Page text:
Not a lot to say about tonight’s episode. Marie suffered through it, our son roared with laughter, and I enjoyed it more than I did the last time I saw it. It’s written by Krofft regular John Fenton Murray and concerns Sigmund’s rich Uncle Siggy falling in love with the humans’ housekeeper Zelda. In an earlier episode, the boys used Zelda’s mudpack-n-rollers weekly beauty treatment to scare away Blurp and Slurp. Amusingly, it doesn’t work at all with the lovesick old-timer.
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The more antagonists a show like this has, the better. This episode features a new recurring menace for the boys, a crotchety old lady who has moved in next door. Miss Eddels is so crotchety that Zelda becomes their ally. She’s played by Margaret Hamilton, the immortal Wicked Witch of the West. I let our son know that the actress was forty years older and a lot less green than the last time he saw her.
Even without the amusing star power of the show’s latest antagonist, this really would be a great episode, and our boy howled with laughter through the whole thing. Milt Rosen contributed a pretty simple farce with mother-in-law jokes and nosy neighbors that just has a few fish puns added to the script, but it’s such a good script that it doesn’t matter that it could easily be repurposed for just about any other show with kid antagonists. One of my favorite beautifully funny moments is when we see that they’ve run away from home, Blurp and Slurp arrive at Sigmund’s clubhouse with little suitcases.
But even that pales before the perfection of the “farewell” note they allegedly leave Big Daddy, which Johnny has forged to bring him to help, and plants in his favorite chair. The “don’t try to find us” note explicitly explains where they have gone. The detail isn’t punctuated with a punch line or a stupid laugh track. It isn’t needed. Nobody could possibly be so stupid, except, of course, for Blurp and Slurp.
One of our heroes, Walker Edmiston, makes an in-person appearance in another silly episode written by Rita Sedran Rose. Edmiston did many of the voices for the series, and Sharon Baird, who also shows up as a human this week, was wearing the Big Daddy costume. It makes financial sense, when you need additional humans to play assistant principals or women who try to use a phone booth that’s occupied by a runaway sea monster, to cast people who were on the payroll already.
The beauty of this episode is watching Blurp and Slurp argue about idiotic nonsense and proving their stupidity. Beyond debating whether you spell trouble with a capital D or a small d, or how “correctly” spelling dumb “D-O-U-M” was just a lucky guess, the Oozes despair because some monster law requires that somebody from their household attend school, and these two are too stupid to attend at all. This really is a laugh-out-loud funny episode, with great jokes and lots of fun slapstick.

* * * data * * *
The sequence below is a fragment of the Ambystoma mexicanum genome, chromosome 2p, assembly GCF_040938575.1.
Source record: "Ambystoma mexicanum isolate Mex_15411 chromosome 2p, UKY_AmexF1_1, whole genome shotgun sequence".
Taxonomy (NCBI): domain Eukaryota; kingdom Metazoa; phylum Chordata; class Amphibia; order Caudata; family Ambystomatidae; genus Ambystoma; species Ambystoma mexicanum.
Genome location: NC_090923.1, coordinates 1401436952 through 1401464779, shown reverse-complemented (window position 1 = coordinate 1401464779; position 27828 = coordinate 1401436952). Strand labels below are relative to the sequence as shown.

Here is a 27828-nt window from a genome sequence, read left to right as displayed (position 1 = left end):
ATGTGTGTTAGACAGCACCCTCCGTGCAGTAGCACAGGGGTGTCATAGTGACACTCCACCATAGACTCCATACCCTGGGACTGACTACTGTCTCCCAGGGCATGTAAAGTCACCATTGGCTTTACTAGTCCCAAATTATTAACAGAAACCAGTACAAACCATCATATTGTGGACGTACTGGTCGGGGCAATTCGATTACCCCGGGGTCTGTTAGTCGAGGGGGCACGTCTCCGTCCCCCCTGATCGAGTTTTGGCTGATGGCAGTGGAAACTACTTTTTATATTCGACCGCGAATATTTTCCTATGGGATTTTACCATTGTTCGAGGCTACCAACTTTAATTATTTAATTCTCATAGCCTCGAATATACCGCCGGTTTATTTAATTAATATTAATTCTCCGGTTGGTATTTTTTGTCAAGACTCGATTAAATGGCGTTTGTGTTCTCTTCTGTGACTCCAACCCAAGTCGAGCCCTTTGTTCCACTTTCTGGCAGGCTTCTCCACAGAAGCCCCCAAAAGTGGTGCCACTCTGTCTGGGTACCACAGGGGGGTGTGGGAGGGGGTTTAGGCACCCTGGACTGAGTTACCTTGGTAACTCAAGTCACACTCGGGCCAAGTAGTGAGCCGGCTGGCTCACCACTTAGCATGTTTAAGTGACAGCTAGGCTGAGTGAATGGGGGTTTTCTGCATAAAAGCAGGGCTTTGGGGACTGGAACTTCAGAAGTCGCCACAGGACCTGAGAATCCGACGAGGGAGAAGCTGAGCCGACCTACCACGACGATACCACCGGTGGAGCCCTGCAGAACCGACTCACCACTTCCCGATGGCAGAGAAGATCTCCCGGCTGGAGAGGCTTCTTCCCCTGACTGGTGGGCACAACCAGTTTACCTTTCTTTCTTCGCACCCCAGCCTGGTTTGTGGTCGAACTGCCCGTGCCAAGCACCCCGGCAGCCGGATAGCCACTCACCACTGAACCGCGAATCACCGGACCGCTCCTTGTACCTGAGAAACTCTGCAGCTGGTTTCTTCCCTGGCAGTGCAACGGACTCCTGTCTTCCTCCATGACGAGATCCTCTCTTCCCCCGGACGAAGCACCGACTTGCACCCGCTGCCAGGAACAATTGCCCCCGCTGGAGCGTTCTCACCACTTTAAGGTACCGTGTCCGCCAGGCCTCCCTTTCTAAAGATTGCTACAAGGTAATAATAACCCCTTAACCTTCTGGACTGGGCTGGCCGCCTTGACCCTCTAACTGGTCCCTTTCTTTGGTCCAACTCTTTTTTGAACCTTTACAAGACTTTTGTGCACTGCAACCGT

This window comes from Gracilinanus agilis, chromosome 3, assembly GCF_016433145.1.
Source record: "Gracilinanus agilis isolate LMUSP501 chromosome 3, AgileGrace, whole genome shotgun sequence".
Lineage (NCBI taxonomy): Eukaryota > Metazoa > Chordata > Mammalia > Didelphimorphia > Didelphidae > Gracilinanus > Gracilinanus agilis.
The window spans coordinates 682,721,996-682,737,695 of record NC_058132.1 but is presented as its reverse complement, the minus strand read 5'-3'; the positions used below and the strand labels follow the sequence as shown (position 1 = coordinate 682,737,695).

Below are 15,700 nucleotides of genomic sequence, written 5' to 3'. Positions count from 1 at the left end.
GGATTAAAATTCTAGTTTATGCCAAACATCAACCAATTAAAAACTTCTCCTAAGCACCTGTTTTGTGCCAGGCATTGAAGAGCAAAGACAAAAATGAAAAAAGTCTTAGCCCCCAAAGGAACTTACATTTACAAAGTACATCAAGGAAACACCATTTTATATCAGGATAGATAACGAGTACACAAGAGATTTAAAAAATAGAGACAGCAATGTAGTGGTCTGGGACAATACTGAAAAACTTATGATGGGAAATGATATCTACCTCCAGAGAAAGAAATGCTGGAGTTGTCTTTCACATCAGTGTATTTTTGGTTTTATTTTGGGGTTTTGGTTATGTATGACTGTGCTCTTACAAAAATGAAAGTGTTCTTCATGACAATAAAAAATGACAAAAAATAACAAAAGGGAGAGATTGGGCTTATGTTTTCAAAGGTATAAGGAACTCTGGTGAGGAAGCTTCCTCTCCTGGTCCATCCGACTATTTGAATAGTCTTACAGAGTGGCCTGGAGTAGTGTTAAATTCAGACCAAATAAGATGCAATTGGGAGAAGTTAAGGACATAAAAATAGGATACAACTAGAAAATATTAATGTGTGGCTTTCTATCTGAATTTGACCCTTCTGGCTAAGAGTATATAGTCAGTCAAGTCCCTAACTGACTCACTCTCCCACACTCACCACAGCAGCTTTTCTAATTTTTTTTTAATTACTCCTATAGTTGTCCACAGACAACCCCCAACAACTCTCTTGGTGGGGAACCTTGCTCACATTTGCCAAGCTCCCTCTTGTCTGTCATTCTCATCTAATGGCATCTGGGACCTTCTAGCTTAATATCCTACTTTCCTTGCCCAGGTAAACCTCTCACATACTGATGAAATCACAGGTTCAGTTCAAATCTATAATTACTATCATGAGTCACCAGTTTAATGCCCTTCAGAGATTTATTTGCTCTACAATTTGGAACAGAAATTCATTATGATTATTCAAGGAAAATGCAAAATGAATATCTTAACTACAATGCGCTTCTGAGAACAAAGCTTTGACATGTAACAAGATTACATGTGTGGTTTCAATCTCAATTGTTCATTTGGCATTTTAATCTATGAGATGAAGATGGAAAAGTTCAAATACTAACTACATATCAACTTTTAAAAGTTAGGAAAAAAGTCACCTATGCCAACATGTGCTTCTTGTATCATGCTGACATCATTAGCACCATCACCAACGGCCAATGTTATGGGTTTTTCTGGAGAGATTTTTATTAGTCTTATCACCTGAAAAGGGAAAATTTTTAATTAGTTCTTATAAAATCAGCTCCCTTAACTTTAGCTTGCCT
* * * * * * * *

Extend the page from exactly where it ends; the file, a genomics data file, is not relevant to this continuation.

Our son had his usual ball, but we think he most enjoyed the revelation that Blurp and Slurp are afraid of ghosts, and all the caterwauling and fun that develops from that. He also loved learning that Sigmund’s former homeroom teacher is named “Mr. Godzilla.”
This time out, preparations for Big Daddy’s birthday party are happening at the same time as the local sheriff’s. Blurp and Slurp abduct Sigmund to clean, and the boys go get him back. There’s nothing in Warren Murray’s story here that’s all that new. It feels like a repeat of everything that’s worked so far.
But repetition is the key to a young viewer’s heart. Our son was in heaven, hopping up and down with excitement. He didn’t appreciate Blurp and Slurp’s bullying, and the sight of a big sea monster appearing at the window caused a fun yelp, but he took it in good spirits and had an absolute ball after the few seconds of surprise.
It’s kind of rare to see direct continuity between episodes like we see in this Si Rose script. It takes place soon after the previous episode, in which Johnny dressed up as Frankenstein’s monster. This time, Johnny gets captured and the wolfman shows up to use the Oozes’ shellephone. Naturally, the sea monsters assume, incorrectly, that this is Scott in disguise and attack him, leading to a slapstick chase that had our son howling, because, of course, it’s a real wolfman.
Before he started giggling over that lunacy, our son was in absolute heaven over the prescribed diet for a sick sea monster: mashed eels, melted jellyfish, and warm squid milk. He repeated this over and over with a chuckle. This show’s even more perfect for kindergartners than I imagined.
I decided early on that we’d take a couple of days’ break from Freewheelers every few episodes, and this turned out to be a good idea. More on that later. So my son and I watched Sigmund tonight and enjoyed another episode written by Si Rose. I was really amused that he remembered what his mother had said about Johnny Whitaker’s hair last week. As though it was a brand new gag, he said “I’ve heard of long hair, but a rose bush?!”
He also completely adored the various fish and monster puns, including “peanut butter and jellyfish,” “abalone on rye,” and “ghoul in the family,” and missed an important plot development we had to wind back to hear because he was so busy laughing over Big Daddy calling his two older sons “yo-yos.”
Speaking of monster puns, here’s something cute. I love specially-made one-of-a-kind prop newspapers, press kits, and magazines. Big Daddy is reading an issue of Playbeast, and the front cover is some dopey piece of artwork, but look what’s on the back! It’s Orson Vulture from H.R. Pufnstuf standing in front of a chalkboard covered with math stuff. Evidently, Witchiepoo sent him to learn about cosines. We get no clearer picture than this grab. I wonder who else is in the picture or where it was used.